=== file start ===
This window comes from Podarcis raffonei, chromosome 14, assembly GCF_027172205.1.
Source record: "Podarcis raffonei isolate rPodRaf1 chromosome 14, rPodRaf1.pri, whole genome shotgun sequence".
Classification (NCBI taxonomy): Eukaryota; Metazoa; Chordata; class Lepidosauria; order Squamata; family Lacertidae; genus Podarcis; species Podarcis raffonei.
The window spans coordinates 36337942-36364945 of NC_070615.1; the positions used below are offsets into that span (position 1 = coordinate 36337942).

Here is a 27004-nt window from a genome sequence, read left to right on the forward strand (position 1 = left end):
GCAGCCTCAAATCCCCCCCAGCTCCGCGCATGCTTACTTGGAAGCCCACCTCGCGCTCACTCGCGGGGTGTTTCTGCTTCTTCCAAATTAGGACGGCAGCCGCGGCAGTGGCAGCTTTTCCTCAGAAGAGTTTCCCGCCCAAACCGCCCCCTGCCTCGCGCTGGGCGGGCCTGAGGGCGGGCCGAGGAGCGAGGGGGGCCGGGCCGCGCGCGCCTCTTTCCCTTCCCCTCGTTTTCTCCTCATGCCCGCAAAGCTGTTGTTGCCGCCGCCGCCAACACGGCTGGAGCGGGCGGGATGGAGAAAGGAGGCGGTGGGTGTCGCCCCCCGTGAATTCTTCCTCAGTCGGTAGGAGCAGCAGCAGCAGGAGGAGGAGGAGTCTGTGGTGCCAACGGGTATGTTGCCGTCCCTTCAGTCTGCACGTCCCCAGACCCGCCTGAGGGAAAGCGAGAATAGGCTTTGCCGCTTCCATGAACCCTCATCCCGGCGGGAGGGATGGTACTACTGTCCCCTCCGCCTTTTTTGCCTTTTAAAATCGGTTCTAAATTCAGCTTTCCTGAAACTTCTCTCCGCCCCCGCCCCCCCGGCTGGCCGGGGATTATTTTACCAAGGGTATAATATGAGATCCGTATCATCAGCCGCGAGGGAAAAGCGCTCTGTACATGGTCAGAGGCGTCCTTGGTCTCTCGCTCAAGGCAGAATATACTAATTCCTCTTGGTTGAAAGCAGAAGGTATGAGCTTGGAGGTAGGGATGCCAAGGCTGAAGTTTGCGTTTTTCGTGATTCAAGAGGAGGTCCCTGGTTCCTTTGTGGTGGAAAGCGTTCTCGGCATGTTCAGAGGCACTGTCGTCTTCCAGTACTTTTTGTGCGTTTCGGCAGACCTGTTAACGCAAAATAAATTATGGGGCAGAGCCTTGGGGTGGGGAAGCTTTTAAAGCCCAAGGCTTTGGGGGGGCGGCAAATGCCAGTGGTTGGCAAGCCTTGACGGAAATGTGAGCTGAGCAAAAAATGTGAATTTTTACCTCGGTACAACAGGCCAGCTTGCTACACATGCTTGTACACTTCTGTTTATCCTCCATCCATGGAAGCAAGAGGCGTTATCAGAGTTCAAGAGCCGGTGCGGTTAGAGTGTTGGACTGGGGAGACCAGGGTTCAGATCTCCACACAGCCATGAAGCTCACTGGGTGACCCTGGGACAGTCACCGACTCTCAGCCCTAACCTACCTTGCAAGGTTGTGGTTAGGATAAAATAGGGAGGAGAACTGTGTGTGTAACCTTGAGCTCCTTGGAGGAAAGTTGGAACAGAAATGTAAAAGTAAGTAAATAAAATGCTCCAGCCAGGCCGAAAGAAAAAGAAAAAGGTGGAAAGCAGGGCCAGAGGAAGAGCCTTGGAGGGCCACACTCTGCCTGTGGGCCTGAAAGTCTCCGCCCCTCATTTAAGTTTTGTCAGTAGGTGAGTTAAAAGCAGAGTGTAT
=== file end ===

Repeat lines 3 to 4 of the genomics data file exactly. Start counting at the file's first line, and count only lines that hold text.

Classification (NCBI taxonomy): Eukaryota; Metazoa; Chordata; class Lepidosauria; order Squamata; family Lacertidae; genus Podarcis; species Podarcis raffonei.
The window spans coordinates 36337942-36364945 of NC_070615.1; the positions used below are offsets into that span (position 1 = coordinate 36337942).